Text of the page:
" of students at the University of California, Irvine gathered to protest a screening of the film Beneath the Helmet, a documentary about the lives of recruits in the Israeli Defense Forces. Upset about the screening of a film they viewed as propaganda for a foreign military, the students were also protesting the presence of several IDF representatives who were holding a panel discussion at the screening. That student protest has since become the subject of intense controversy. The school’s chapter of Students for Justice in Palestine is now facing the possibility of being banned from the campus. In addition, a legal representative for some of the students involved in the protest, Tarek Shawky, told The Intercept that the students were informed by the university that their cases have been referred to the district attorney for criminal investigation."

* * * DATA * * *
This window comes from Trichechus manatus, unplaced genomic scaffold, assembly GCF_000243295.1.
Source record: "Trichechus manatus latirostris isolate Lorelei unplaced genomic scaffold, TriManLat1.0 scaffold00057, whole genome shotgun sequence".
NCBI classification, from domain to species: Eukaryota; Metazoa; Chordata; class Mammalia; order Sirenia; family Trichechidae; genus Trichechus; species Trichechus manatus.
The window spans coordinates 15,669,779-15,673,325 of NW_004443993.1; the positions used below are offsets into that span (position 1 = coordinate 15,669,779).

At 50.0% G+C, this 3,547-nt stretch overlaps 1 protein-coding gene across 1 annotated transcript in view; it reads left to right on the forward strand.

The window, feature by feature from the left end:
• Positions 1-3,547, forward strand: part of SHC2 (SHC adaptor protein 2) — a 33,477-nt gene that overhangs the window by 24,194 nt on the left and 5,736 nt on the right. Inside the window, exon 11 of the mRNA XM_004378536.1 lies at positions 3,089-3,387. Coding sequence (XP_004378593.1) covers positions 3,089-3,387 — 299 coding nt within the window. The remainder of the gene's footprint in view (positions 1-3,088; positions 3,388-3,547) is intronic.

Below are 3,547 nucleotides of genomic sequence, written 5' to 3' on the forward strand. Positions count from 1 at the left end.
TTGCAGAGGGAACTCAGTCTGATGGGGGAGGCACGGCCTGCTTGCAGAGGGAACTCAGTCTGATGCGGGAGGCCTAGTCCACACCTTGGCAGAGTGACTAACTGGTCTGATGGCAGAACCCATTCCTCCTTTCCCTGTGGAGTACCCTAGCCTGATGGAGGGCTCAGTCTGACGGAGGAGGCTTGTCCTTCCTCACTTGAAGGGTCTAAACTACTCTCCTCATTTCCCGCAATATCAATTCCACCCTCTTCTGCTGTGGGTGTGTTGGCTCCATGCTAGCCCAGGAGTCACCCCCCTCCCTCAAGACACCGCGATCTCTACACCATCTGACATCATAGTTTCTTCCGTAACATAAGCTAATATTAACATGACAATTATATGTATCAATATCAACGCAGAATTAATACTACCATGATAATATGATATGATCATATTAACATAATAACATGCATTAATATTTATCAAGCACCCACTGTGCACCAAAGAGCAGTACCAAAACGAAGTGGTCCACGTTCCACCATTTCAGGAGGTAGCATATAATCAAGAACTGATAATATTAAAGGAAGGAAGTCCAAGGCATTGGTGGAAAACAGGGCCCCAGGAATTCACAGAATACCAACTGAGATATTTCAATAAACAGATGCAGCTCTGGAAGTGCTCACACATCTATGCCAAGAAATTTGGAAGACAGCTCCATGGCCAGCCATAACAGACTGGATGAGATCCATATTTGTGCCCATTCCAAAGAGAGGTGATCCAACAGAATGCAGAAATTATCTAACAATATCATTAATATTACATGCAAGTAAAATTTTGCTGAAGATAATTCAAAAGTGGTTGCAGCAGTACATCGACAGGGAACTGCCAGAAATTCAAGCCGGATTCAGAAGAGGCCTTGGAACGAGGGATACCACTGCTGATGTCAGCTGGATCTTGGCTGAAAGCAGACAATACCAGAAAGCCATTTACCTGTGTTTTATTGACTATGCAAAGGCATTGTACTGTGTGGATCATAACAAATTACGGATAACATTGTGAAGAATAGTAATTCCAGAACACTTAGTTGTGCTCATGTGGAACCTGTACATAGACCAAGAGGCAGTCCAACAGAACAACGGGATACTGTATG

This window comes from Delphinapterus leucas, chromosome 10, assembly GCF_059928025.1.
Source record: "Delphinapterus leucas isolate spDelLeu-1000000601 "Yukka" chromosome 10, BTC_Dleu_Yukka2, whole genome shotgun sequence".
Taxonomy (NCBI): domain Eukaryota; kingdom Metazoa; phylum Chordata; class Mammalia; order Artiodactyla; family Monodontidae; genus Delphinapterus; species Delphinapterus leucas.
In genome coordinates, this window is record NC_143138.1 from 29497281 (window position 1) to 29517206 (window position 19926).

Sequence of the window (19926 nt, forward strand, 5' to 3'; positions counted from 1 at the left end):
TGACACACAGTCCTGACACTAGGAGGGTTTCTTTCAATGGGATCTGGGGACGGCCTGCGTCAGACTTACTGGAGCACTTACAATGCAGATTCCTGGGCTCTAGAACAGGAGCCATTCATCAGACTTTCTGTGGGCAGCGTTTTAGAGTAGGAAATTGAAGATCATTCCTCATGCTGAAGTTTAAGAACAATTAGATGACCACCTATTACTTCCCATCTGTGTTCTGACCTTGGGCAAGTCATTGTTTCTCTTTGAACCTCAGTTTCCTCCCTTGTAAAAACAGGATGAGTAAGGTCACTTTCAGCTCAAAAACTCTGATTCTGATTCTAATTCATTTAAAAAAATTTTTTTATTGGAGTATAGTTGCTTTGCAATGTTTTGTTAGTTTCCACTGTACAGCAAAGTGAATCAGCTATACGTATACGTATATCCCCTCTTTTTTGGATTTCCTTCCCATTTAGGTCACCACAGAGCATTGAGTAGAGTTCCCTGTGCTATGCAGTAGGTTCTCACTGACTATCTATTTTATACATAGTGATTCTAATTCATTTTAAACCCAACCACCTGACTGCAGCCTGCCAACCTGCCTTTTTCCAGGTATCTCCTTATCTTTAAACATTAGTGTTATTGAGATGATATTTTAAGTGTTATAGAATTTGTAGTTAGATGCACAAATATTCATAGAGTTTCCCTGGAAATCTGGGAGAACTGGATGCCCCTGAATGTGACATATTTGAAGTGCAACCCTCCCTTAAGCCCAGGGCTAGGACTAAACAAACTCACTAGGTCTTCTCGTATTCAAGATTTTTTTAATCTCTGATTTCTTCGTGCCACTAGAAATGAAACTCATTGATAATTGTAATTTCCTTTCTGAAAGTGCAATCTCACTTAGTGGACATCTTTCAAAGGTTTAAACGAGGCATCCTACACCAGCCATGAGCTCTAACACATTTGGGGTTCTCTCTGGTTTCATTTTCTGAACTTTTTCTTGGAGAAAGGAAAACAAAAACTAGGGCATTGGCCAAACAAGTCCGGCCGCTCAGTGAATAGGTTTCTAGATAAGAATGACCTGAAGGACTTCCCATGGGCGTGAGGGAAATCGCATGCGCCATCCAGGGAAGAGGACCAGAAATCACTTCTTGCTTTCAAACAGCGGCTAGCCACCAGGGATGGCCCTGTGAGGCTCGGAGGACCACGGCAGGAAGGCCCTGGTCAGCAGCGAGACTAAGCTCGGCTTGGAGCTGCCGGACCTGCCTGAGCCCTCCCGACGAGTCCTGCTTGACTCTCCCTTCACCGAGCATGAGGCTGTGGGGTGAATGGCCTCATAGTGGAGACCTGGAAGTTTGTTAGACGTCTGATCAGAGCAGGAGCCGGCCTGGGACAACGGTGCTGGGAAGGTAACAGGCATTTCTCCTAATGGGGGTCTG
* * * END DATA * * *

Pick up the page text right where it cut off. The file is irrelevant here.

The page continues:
"None of the Chavista activists I spoke to, most of whom I’ve known for years, expressed any support for the opposition. All, however, expressed significant criticisms of Maduro and the government. Jesus Rojas, who has supported the government since Chávez’s 1998 election, said, “Many people don’t believe in Maduro anymore. While we still have hope in the process, we don’t see a short-, medium-, or long-term solution. There’s uncertainty.” Switching to English he added, “There’s no light at the end of the tunnel. We’re fucked.” Despite this, Rojas says he continues to the support Chavismo and the PSUV and will never vote for the opposition. “If I voted for Chávez and against the fourth republic governments [preceding Chávez] that brought us neoliberalism and bad times, it doesn’t make sense to go back to the bad government of the fourth republic.”....When I asked Gimenez why she continues to support the government, she replied, “Because it’s not a lie that 3 million senior-age Venezuelans are receiving a pension that’s worth minimum wage. When Chávez got to power, not even 300,000 seniors received a pension, and the pension wasn’t even a fifth of the minimum wage. It’s not a lie that schools opened to all children with a meal every day.… It’s not a lie that they opened more opportunities for studying at the university level. And it’s not a lie that education at all levels is free, totally free. Oh, but this education has errors, we don’t doubt it. It’s part of a [process in] construction.… It’s not a lie that healthcare, with all the problems we have right now with the dollar, and the import of medicines…that they’ve provided a space for healthcare in all of our communities. It’s not a lie that our citizens with disabilities, who were rendered totally invisible before, they didn’t have machines to treat their disabilities, now we have physical therapy centers, and today [people with disabilities] are prioritized in terms of jobs, and for many things. It’s not a lie, and I’ve lived it, that people in our rural zones lived in straw houses with mud roofs…and now there are real houses in our rural zones, and not just in our rural zones, but in the urban zones, the million and some houses that have been constructed are a reality.… There’s still much to do, but this is a reality…. And it’s not a lie that in any street corner you go to, people will talk to you about politics, about what’s happening, about the international situation, if they participated or not, if the communal council stole the money or didn’t steal the money. There’s a political participation that can’t be hidden....In addition to grassroots efforts to build a new, communal system of production and distribution of food and basic goods, there are also grassroots efforts to “rescue Chávez’s legacy” and forge an alternative way of doing politics that stands in contrast to the corruption and bureaucracy of the government. This movement, referred to by some as “critical Chavismo,” has taken on several expressions. According to Jimenez, there are two networks of critical Chavismo, made up of leftist parties and social-movement organizations that support the government in a critical way, and are careful to maintain their autonomy. One network, known as the Frente Patriótico Hugo Chávez (Hugo Chávez Patriotic Front), brings together “the PPT [Fatherland for All, a left party], the Corriente Revolucionaria Bolívar y Zamora, a radical current within the PSUV, and a number of smaller movements.” The Red de Comuneros is part of a second network, “which doesn’t have a name yet, and includes the PCV [Communist Party], workers movements, some unions, including Polar, a fraction of the CANTV union, and the Alexis Vive collective [a grassroots movement based in 23 de Enero parish in Caracas and active in other states, including Lara].” Jimenez says, “Our slogan is: Neither Bureaucracy, nor a Pact with the Bourgeoisie.” This movement is trying to push the government “to really go with the people, and not just say that they are.”” (thanks Ben)